The chef, cooking TV star, restaurateur, and YouTube sensation reveals her recipe for success
By Debbie Meyers
At five feet, two inches tall, Chef Esther Choi holds her own slinging heavy pots and pans, sides of beef and racks of lamb in the male-dominated field of culinary art.
With a heavy dash of creativity and competitiveness, she recently took on five of the world’s most celebrated chefs in a test of ingenuity, endurance, and raw talent on the Netflix series Iron Chef: Quest for an Iron Legend. She nearly bested them all, coming only one point away from being proclaimed the first “Iron Legend,” a title reserved for only the best of the best in the kitchen. She has also appeared on several food-related shows as a judge or panelist, like Chopped, Battle of the Brothers, and Beat Bobby Flay.
Choi LC’08 began at Rutgers majoring in pharmacy then transferred to psychology, which led her to a position in sales and marketing for a software company that left her feeling unfulfilled. So, when her Korean roots and her kitchen called, she answered. Choi now owns three restaurants featuring ramen and kimchi-inspired dishes she learned from her grandmother who named her, helped raise her, and shared with her a world of Korean flavors and ingredients.
Here, in her own words, this petite powerhouse talks about what it took to get where she is and what it takes to stay there.
The kitchen—my first love
Since I was 14, I have worked in restaurants. I grew up in a small town in New Jersey, Egg Harbor Township, where there were no Asians at all, let alone Koreans. My parents were small business owners and had to fight their entire lives to succeed.
Throughout high school and college, I worked to support myself—my parents never had to pay a single penny for school. I bartended and served and loved hanging out in the kitchen with chefs and cooks to watch what they were doing—that was my jam.
When I left my tech job, I went to culinary school and went back to working at a restaurant because they’ve always been my safety blanket. They’re like my home. I spent way more hours working at restaurants than hanging out with friends.
I’ve always been driven that way because I loved the feeling of being free, independent. I called the shots because I made my own money. I never had to depend on anybody else. Restaurants brought me that freedom and that’s why I think I fell in love with them without knowing I was falling in love.
I want to be on TV
I always had the side dream of being in the entertainment business. In grade school, when people asked me what I wanted to be when I grew up, my answer was always, I want to be on TV. I want to be an actress.
When I host [TV shows], producers try to get me to say certain lines and I’m really bad with lines. That’s something that I can’t do. I can’t be an actress, but I can authentically be myself.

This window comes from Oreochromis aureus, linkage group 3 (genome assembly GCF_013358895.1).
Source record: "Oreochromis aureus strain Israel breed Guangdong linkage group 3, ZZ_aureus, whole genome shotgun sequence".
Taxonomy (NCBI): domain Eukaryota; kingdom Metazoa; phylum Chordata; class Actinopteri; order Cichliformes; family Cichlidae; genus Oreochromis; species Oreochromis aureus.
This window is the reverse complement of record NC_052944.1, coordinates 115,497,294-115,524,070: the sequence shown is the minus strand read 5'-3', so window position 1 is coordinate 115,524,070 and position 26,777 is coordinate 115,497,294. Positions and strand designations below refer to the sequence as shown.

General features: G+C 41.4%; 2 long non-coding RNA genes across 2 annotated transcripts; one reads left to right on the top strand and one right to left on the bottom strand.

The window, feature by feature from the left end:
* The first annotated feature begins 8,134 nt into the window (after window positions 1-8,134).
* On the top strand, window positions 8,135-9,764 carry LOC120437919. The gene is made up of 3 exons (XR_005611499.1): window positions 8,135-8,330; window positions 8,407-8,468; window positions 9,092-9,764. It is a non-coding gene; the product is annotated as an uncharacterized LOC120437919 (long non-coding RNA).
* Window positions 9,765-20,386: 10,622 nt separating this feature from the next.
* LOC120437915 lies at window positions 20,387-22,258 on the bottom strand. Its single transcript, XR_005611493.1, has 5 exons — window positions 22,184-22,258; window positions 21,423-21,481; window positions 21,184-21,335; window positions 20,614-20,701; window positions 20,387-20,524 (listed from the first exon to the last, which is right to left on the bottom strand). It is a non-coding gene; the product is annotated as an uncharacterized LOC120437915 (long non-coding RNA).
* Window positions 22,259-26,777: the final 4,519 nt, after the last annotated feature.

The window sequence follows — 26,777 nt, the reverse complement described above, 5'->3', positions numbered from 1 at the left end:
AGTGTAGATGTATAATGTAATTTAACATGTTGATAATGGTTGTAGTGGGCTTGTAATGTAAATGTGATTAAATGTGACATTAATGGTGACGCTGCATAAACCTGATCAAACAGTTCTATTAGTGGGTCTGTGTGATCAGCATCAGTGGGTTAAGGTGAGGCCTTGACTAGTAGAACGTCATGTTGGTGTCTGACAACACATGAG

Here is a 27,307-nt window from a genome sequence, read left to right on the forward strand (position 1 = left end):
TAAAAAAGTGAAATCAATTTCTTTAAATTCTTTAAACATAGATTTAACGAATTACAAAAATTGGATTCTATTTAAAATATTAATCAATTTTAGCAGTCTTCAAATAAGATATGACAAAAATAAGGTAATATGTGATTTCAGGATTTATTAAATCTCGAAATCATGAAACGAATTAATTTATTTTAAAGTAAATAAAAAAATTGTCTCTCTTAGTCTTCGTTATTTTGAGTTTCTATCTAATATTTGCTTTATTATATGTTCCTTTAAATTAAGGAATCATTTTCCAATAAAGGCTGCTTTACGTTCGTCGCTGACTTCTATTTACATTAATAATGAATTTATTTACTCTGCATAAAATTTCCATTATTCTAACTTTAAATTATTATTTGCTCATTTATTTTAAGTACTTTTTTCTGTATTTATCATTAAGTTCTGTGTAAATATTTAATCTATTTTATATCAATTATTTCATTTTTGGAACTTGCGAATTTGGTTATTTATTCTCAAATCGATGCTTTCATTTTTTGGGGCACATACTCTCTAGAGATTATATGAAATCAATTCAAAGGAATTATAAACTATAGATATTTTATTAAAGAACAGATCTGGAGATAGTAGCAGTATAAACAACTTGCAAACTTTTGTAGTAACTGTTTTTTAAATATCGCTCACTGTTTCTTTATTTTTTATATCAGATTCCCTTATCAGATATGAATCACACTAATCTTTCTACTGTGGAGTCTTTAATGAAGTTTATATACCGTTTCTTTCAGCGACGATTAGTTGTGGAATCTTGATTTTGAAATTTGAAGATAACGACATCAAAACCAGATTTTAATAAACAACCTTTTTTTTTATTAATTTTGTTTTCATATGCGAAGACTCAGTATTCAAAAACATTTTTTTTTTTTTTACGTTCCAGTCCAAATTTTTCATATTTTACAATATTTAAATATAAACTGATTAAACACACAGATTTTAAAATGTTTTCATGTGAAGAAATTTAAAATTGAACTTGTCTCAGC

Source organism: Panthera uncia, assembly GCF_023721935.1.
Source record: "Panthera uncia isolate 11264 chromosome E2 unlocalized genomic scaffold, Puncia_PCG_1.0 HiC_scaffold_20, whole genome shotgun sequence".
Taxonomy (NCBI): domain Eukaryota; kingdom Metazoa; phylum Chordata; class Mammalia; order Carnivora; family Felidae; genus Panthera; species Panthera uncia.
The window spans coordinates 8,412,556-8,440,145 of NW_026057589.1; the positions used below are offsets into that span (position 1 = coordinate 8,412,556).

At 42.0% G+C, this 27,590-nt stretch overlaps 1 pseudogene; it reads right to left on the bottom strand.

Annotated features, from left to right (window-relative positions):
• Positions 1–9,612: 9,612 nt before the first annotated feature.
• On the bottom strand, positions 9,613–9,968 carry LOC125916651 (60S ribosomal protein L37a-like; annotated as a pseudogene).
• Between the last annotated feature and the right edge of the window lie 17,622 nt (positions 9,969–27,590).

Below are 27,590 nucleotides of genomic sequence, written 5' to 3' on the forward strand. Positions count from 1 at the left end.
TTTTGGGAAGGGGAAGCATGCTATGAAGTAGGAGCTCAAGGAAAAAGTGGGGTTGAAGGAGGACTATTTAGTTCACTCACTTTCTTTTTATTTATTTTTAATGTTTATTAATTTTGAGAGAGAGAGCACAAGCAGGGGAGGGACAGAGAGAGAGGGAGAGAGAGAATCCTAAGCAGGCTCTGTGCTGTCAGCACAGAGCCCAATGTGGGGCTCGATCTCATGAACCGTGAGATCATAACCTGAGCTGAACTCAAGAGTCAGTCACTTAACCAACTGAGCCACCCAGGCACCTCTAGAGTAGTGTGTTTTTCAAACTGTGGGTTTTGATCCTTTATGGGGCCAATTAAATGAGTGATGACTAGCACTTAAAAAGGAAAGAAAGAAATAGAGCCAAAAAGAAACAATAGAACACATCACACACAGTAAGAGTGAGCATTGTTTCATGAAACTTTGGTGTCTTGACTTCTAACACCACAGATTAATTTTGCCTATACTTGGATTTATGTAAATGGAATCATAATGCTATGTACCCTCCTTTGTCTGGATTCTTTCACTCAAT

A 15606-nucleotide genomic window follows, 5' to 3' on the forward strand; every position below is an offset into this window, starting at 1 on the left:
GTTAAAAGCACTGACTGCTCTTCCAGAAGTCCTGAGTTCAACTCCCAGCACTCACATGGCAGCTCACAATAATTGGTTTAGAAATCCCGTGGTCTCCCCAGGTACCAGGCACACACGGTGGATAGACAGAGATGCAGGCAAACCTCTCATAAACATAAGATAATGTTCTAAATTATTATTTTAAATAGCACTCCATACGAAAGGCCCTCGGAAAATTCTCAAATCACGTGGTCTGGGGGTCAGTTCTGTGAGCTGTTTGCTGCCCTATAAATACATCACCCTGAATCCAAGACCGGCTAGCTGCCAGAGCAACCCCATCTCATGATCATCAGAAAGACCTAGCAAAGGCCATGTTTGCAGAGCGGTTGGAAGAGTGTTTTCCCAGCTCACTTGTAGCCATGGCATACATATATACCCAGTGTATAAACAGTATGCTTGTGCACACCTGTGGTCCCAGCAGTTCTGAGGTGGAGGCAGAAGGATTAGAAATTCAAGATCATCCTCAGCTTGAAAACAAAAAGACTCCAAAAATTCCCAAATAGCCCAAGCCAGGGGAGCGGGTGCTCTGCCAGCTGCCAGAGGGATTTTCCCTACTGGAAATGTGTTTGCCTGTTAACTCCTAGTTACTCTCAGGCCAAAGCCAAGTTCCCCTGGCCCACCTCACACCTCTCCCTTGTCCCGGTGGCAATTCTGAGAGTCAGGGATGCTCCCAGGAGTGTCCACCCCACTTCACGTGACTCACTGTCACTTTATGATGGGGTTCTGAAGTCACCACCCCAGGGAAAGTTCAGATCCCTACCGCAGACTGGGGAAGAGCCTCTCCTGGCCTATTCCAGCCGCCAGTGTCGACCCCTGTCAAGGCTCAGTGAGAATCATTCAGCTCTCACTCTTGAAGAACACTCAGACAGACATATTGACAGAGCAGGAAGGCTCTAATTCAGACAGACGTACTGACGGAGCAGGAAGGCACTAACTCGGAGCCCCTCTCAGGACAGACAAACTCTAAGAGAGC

I’ve worked behind the scenes with producers and been at Food Network long enough to be well-versed in production. I find it similar to how a restaurant runs—a high energy operation on a strict timeline in a high-stress environment. That fits my personality.
Why I work so hard and have extreme goals
I am extremely competitive, a middle child from an immigrant family. I’m the year of the ox, a Scorpio, notorious for being hard working and super stubborn. I focus a lot of my energy on the creativity I bring to the table because being inspired and continuously having this passion is difficult. I live in New York and have three restaurants and being creative is what distinguishes me as a skilled chef.
Being intentional about your creativity is an exercise you must do continuously. If not, it just goes away.
In this business, you have to pay your dues because without basic techniques and skills, you can’t become a great chef. And it’s a struggle when you’re in it, day in and day out, cooking on the line. You’re just over it. I had to think, How do I take this to a place where I’m going to be passionate about it?
When I’m not working, I’m not working
My work/life balance is also intentional—it has to be. If not, I’m just working 24/7, which I’ve done, especially when I first started my business. I ended up driving myself to the ground, working, worrying, and having anxiety attacks all the time. Switching that mindset was tough for me.
I realized the most important thing is saying, I’m going to take this time off and nobody can bother me. Turning my phone off and being intentional about how I balance my life has probably been the most important lesson for me. Even if I’m hanging out with my sous chefs who are my friends as well, and they try to talk to me about work, I’m like, I’m off the clock guys.
What I Know Now features prominent alumni reflecting on their careers and their time at Rutgers while offering their insights and advice to current students and recent grads. They focus on life lessons—identifying what’s important and maintaining a healthy balance. And of course, finding personal success.